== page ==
Save The Historic Troy Union Church

Questions & Answers About the Troy Union Church

Restoration Progress Report

Restoration Update June 2016

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The square steeple on the Troy Union Church has a definite list these days; and while church services still take place regularly, the bell is no longer heard Sunday mornings. One of the two huge, hand-hewn 171-year old trusses that supports the steeple (and the bell) has rotted, and according to a historic structures restorer, must be stabilized soon to halt leaning. Despite numerous angle braces, struts, and fixes (both original and added later), this truss is now in serious structural failure.

Over time, water leakage from the belfry caused damage to the truss's primary parts, which weakened the structure. The belfry tower sags due to the extreme downward bending of a particular beam that is part of the truss, according to Arron Sturgis of Preservation Timber Framing, Inc. in Berwick.

Norma Rossel, a church member who lives just down the hill from the church, took on the task of getting a grant to help pay for the repair. Through the Maine Steeples Project, collaboration between Maine Preservation and the Maine Community Foundation, she got a grant to pay 90 percent of the cost for an assessment of the structural condition of the building. The stabilization work is expected to be done by the end of April, with funds the church has already raised, Rossel said.

The church's small congregation, with the help of the community, will need to raise as much as $40,000 to meet the requirements of a competitive matching grant to actually restore the belfry tower and its support system, said Rossel. Future fund raising will enable restoration to remove the hanging ceiling installed in 1954 as well as the remains of an earlier bead board ceiling and the original plaster ceiling.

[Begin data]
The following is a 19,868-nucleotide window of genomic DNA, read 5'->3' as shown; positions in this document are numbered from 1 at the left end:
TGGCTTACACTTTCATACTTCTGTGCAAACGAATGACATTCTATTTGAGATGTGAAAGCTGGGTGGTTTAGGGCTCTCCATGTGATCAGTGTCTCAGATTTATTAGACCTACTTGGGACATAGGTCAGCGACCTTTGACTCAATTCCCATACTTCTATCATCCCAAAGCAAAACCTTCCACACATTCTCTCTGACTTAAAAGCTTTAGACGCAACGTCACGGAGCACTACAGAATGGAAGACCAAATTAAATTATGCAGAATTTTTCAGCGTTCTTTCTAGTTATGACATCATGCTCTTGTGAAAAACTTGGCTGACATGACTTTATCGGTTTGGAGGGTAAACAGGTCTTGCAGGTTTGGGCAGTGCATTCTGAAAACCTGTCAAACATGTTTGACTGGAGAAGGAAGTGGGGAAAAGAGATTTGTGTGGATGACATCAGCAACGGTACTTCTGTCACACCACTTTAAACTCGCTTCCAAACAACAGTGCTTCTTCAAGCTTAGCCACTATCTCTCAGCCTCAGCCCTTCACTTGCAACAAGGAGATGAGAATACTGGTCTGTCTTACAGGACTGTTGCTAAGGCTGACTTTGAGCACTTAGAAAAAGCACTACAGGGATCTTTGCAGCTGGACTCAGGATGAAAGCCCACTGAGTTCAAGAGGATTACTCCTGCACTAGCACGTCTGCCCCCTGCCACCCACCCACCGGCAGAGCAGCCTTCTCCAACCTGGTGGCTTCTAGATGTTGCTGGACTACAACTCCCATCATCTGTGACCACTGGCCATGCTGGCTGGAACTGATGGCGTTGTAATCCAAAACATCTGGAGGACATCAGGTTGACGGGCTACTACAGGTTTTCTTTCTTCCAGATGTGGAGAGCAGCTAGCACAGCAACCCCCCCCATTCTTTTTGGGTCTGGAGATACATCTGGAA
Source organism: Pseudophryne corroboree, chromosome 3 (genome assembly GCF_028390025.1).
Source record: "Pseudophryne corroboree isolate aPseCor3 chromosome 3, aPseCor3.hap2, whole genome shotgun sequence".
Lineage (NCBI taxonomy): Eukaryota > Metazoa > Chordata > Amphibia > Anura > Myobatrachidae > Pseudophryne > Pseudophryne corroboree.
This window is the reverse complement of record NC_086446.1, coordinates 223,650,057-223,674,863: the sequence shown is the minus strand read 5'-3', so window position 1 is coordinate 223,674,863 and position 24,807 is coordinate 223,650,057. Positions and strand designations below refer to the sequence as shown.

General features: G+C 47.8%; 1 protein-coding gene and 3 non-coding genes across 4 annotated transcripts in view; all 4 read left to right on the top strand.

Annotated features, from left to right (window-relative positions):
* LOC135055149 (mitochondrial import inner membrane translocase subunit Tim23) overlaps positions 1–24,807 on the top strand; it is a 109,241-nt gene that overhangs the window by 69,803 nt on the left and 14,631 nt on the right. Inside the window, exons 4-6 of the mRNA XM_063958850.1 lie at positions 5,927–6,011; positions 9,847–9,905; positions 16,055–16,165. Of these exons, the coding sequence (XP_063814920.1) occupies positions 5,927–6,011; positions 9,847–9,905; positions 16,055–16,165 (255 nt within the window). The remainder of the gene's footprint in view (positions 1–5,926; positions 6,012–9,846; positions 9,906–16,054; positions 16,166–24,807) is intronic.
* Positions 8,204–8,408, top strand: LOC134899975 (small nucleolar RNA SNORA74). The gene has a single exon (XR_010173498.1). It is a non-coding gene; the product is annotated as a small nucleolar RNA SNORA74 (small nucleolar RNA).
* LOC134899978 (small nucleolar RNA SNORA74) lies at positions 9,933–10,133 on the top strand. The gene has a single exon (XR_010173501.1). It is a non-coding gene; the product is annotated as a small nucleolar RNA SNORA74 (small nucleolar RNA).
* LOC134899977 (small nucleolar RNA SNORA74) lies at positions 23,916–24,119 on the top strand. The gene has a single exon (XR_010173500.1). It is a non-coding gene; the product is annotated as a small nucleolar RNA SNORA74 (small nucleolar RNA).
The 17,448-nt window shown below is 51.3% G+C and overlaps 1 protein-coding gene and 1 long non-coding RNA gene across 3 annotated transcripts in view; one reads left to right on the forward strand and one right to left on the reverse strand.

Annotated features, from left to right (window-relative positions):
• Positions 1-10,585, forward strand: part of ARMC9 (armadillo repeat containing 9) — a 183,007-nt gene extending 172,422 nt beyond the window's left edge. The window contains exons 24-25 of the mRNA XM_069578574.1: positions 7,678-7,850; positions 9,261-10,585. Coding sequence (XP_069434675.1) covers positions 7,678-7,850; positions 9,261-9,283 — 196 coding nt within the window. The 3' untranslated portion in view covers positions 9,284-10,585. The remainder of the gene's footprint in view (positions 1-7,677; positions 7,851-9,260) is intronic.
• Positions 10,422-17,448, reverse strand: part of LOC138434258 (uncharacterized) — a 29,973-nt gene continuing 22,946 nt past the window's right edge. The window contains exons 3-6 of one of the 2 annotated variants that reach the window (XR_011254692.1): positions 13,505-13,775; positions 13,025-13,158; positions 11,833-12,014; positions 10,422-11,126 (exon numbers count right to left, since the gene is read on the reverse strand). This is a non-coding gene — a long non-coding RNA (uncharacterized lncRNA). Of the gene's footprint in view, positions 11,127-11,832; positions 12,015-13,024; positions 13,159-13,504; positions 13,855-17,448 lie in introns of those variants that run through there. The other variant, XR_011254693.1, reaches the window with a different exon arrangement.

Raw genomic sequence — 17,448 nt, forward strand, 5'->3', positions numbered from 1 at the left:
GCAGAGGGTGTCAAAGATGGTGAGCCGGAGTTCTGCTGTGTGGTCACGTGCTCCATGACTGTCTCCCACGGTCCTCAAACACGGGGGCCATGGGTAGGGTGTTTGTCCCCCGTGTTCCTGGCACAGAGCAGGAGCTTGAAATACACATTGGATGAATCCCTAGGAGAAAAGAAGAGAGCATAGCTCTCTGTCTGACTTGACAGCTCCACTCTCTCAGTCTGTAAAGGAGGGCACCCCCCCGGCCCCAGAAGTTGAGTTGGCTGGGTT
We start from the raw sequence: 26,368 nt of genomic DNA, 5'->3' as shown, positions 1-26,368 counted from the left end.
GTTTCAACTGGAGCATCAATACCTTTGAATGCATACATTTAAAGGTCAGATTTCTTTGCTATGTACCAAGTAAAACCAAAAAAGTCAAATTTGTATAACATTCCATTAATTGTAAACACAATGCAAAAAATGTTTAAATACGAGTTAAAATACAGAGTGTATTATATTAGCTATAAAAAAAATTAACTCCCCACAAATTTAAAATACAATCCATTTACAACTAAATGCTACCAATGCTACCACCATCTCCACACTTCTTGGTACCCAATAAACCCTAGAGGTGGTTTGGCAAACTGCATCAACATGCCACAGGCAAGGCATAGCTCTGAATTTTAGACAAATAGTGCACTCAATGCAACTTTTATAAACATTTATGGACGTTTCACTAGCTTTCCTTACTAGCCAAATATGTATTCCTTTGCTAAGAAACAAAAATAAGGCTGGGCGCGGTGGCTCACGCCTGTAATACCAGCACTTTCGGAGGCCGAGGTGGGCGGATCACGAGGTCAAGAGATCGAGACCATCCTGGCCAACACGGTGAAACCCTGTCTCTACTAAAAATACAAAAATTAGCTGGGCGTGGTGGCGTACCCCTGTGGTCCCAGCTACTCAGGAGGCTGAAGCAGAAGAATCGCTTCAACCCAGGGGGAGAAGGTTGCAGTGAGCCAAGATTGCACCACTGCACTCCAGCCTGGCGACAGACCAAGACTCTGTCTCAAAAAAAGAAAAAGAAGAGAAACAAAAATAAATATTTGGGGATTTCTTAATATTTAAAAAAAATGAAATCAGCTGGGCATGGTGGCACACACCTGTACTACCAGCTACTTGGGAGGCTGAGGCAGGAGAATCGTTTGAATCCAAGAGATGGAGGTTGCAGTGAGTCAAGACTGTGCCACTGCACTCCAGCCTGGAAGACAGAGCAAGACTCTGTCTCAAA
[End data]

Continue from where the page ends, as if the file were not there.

Nevertheless, she has high hopes of eventually restoring the church to its original design, with the choir loft in the rear of the spacious sanctuary. She is currently in the process of applying for National Register Historic Building status for the church, a requirement for the restoration grant. According to the Maine Historic Preservation Commission, Troy Union Church is eligible for the National Register.

The church, built in 1840 next to the hilly road between Bangor and Unity, now routes 202 and 9, has always been a nondenominational Christian church, and served the community continuously until 1947 when the membership was too small and it closed.

In the seven years before energetic Seven Star Grange members repaired and re-opened it again, the lack of maintenance may have contributed to water damage, which has continued off and on through the years. Troy has never had a center, unlike villages in more level and dry terrain. The other church in town, Beech Hill Church, has been closed for many years, and is used by the owner for storage. The only other centrally- located public building used before the corner schools were abandoned and the Troy Central School was built in 1955, was the Grange Hall.

An older church member says that apart from the church, the only time he remembers meeting people from other parts of town was when the eighth-grade graduation took place at the Grange. Troy Union Church membership is almost as small now as it was in 1947, so members have to be active and determined to keep it alive.

"It's more than a building for weddings and funerals. The church has, over the years, helped keep the community together," said Rossel, who has put many hours on research and fundraising. "How do you know the people in your town unless you have a place to meet? It's part of our culture and history."

For more information contact Norma Rossel (

To help with the restoration, send donations to Gail Piper, Treasurer, Troy Union Church, 230 Bangor Road, Troy ME 04987.